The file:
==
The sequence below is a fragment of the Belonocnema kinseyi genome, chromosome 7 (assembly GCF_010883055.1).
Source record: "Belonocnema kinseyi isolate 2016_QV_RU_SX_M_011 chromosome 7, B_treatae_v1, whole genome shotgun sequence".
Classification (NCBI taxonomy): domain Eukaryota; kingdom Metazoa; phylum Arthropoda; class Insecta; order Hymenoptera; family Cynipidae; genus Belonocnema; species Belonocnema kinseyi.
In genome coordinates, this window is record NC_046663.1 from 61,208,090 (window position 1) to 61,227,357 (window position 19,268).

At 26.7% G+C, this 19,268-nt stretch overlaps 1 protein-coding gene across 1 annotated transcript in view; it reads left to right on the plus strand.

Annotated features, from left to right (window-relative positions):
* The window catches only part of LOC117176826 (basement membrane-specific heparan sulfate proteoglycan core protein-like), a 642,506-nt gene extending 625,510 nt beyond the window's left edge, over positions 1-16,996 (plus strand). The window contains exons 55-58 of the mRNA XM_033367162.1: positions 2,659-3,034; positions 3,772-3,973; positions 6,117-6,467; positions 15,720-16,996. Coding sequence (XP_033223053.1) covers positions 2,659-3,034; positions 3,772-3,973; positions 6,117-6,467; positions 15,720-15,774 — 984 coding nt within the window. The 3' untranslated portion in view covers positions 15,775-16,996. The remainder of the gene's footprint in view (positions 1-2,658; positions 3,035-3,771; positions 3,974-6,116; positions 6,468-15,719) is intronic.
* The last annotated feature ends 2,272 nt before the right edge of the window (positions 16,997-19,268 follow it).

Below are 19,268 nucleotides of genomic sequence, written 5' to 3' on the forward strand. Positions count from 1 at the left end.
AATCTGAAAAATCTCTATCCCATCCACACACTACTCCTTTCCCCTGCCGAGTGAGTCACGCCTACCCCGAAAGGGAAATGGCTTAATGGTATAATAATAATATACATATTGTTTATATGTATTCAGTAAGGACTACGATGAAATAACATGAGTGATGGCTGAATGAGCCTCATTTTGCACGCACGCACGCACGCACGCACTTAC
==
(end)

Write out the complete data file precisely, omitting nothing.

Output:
The sequence below is a fragment of the Belonocnema kinseyi genome, chromosome 7 (assembly GCF_010883055.1).
Source record: "Belonocnema kinseyi isolate 2016_QV_RU_SX_M_011 chromosome 7, B_treatae_v1, whole genome shotgun sequence".
Classification (NCBI taxonomy): domain Eukaryota; kingdom Metazoa; phylum Arthropoda; class Insecta; order Hymenoptera; family Cynipidae; genus Belonocnema; species Belonocnema kinseyi.
In genome coordinates, this window is record NC_046663.1 from 61,208,090 (window position 1) to 61,227,357 (window position 19,268).

At 26.7% G+C, this 19,268-nt stretch overlaps 1 protein-coding gene across 1 annotated transcript in view; it reads left to right on the plus strand.

Annotated features, from left to right (window-relative positions):
* The window catches only part of LOC117176826 (basement membrane-specific heparan sulfate proteoglycan core protein-like), a 642,506-nt gene extending 625,510 nt beyond the window's left edge, over positions 1-16,996 (plus strand). The window contains exons 55-58 of the mRNA XM_033367162.1: positions 2,659-3,034; positions 3,772-3,973; positions 6,117-6,467; positions 15,720-16,996. Coding sequence (XP_033223053.1) covers positions 2,659-3,034; positions 3,772-3,973; positions 6,117-6,467; positions 15,720-15,774 — 984 coding nt within the window. The 3' untranslated portion in view covers positions 15,775-16,996. The remainder of the gene's footprint in view (positions 1-2,658; positions 3,035-3,771; positions 3,974-6,116; positions 6,468-15,719) is intronic.
* The last annotated feature ends 2,272 nt before the right edge of the window (positions 16,997-19,268 follow it).

Below are 19,268 nucleotides of genomic sequence, written 5' to 3' on the forward strand. Positions count from 1 at the left end.
AATCTGAAAAATCTCTATCCCATCCACACACTACTCCTTTCCCCTGCCGAGTGAGTCACGCCTACCCCGAAAGGGAAATGGCTTAATGGTATAATAATAATATACATATTGTTTATATGTATTCAGTAAGGACTACGATGAAATAACATGAGTGATGGCTGAATGAGCCTCATTTTGCACGCACGCACGCACGCACGCACTTAC